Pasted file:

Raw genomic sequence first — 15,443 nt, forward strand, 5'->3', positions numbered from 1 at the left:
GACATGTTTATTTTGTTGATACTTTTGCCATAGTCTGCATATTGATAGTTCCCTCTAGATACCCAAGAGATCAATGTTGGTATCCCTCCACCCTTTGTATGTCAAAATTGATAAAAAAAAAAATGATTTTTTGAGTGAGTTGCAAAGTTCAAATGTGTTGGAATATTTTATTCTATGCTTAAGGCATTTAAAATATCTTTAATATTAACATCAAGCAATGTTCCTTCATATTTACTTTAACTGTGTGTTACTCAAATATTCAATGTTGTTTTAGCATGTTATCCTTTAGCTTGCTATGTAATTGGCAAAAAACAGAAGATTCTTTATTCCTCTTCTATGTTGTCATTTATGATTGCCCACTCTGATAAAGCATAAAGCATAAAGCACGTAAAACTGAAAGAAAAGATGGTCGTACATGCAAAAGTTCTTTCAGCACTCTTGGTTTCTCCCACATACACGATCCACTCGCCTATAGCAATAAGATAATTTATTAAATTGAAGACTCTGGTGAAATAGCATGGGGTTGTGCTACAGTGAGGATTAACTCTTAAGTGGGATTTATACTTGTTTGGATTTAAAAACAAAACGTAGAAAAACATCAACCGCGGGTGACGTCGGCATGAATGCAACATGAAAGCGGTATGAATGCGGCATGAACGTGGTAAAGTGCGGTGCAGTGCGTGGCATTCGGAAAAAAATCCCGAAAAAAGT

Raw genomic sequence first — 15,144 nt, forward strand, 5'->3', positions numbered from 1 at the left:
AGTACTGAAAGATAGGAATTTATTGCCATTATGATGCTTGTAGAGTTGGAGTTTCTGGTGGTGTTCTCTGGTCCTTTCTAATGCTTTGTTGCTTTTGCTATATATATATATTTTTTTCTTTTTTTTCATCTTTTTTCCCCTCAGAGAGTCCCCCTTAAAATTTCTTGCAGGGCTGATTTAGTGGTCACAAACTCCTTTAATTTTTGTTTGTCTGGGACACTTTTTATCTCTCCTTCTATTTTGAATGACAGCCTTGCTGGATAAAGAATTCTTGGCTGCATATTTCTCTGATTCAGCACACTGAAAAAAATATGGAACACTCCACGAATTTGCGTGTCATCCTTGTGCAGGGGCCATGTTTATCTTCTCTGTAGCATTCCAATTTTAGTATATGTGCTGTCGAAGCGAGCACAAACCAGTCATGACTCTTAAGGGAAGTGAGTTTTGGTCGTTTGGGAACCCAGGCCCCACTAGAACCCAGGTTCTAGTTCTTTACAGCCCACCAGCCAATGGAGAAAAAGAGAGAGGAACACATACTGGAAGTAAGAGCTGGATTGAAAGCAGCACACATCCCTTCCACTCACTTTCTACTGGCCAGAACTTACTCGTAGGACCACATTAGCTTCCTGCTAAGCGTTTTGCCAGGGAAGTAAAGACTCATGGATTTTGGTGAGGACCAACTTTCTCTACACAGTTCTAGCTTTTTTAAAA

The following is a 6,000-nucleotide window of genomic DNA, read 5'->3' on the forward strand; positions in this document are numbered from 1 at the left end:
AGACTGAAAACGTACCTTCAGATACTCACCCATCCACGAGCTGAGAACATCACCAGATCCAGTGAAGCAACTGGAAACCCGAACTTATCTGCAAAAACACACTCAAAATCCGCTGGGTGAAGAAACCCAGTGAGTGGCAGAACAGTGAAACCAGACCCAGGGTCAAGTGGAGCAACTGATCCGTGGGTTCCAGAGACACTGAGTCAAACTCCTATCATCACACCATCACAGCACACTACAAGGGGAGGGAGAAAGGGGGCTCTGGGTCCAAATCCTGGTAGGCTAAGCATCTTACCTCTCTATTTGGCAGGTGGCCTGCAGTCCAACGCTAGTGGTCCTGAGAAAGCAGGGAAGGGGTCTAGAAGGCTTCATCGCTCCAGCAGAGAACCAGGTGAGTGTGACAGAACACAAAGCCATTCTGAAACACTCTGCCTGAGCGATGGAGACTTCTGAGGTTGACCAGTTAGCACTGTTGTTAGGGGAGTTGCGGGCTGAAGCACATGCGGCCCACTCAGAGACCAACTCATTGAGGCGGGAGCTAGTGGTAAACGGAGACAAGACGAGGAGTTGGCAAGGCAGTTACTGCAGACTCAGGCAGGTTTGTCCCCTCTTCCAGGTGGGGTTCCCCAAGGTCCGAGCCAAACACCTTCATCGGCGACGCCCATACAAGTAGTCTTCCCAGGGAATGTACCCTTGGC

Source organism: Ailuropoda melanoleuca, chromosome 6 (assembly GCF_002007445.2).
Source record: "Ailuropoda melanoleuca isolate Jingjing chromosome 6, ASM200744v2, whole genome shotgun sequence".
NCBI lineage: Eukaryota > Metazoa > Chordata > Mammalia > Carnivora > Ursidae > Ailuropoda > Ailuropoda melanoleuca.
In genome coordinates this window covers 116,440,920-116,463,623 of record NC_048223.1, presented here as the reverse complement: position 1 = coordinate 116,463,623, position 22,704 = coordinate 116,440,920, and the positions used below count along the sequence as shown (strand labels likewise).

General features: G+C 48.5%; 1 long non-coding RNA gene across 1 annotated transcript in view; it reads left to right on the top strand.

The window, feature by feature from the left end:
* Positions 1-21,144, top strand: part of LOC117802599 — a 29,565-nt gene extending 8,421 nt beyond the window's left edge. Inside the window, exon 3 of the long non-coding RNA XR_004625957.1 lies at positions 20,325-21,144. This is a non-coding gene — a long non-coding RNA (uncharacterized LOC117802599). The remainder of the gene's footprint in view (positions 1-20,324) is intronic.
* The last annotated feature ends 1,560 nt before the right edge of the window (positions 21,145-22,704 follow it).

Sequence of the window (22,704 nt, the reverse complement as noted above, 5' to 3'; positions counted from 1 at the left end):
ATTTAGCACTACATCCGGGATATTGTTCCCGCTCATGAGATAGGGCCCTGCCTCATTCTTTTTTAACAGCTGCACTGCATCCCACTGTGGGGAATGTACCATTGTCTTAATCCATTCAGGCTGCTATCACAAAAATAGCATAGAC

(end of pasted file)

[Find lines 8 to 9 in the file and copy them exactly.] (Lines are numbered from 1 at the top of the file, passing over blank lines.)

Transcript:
Source record: "Ailuropoda melanoleuca isolate Jingjing chromosome 6, ASM200744v2, whole genome shotgun sequence".
NCBI lineage: Eukaryota > Metazoa > Chordata > Mammalia > Carnivora > Ursidae > Ailuropoda > Ailuropoda melanoleuca.